In the wake of the global COVID-19 pandemic, response to natural disasters will look different in 2020. Response systems will likely be strained, additional shelters may be required to uphold social distancing requirements, and additional products may be needed to support those impacted or displaced.
Good360 is working closely with its corporate and nonprofit partners to respond to communities’ needs on an ongoing basis as the COVID-19 crisis unfolds. At the same time, we are also preparing for this year’s Atlantic hurricane season by strategically pre-positioning needed goods for timely and effective response.
The Resilient Response pledge and its pillars are more relevant than ever.
Learn more about Good360’s COVID-19 response by clicking below.
With the both the frequency and intensity of natural disasters on the rise around the globe, there’s an urgent need for a more thoughtful approach to the way we respond and help impacted communities recover. Good360, All Hands & Hearts, and OneStar Foundation are joining forces to build stronger communities that can better withstand future disasters.
The Resilient Response pledge reflects these key pillars of thoughtful giving:
Click here to request more information on Resilient Response.
When you join us and the esteemed companies
above in committing to thoughtful and purposeful
post-disaster giving, you are also:
In our disaster response and recovery planning, my organization:
Good360, in collaboration with All Hands and Hearts, and the newest partner of the joint initiative, OneStar Foundation, mark the one-year anniversary of Resilient Response. Formed at the first anniversary of Hurricane Maria last year, Resilient Response was created to challenge major corporations to implement more thoughtful giving practices in the wake of natural disasters.
Co-Founder of All Hands and Hearts – Smart Response, Petra Nemcova, and our CEO, Howard Sherman, discussed Resilient Response through smart giving with Brian Sullivan on CNBC. We are asking corporations to think in terms of long-term needs and to join our pledge to rebuild disaster resilient communities. Watch the interview to the left.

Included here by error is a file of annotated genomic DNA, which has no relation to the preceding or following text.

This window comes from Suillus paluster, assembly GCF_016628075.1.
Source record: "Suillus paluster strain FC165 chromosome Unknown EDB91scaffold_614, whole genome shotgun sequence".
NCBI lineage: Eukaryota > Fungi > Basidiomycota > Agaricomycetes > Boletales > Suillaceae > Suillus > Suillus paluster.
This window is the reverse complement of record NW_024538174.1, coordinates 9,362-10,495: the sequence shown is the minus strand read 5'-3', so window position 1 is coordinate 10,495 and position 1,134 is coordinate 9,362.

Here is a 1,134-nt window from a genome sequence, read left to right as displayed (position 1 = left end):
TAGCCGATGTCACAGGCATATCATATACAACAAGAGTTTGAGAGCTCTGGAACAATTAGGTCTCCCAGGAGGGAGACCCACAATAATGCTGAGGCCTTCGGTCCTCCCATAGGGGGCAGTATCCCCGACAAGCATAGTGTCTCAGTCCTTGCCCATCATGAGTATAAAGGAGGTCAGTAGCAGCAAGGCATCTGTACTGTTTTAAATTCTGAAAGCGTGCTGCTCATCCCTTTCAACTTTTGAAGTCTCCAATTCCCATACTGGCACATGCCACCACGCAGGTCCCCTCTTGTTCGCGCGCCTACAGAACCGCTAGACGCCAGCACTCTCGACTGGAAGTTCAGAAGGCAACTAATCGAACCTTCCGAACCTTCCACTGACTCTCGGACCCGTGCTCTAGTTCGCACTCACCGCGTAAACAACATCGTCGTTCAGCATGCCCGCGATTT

On September 14, Hurricane Florence made landfall in the Carolinas. Days after, flood waters continue to rise. Thousands of homes–over 4,300 in Bern, North Carolina alone–have sustained damage, and the full effects of the hurricane are not yet known.
But the pattern of response to Florence will be more predictable. Already, corporate donors are pledging commitments to aid affected areas, and fundraisers for organizations like Habitat for Humanity, the American Red Cross, and GlobalGiving are underway.
Read the rest of the article here to learn how Good360 and All Hands & Hearts – Smart Response are contributing to a more thoughtful response in disaster recovery.
This guest post is featured on the Charity Navigator blog, outlining the Resilient Response Initiative, a coalition including two Charity Navigator 4-star charities, and provides tips for how other nonprofit organizations can embrace the pledge and join the coalition.
The generous outpouring of corporate donations after a natural disaster is critical for the recovery of impacted communities. However, this giving is often uninformed and therefore misaligned with actual needs, resulting in significant waste.
To help tackle this challenge, Good360 and All Hands and Hearts – Smart Response are bringing together dedicated corporate partners to take immediate action towards ensuring a more resilient response to any disaster.
We are grateful for our socially responsible corporate partners who collaborate with us every day to tackle these key issues in disaster giving:
How You Can Help
This article from Charity Navigator, How to Become a Long-Term Partner in Disaster Recovery, shares some important tips on how to think about giving during disasters and how you can be proactive in understanding how the organizations you support are playing a role in long-term, resilient recovery.
Also, read these articles to learn more about how to best support disaster recovery: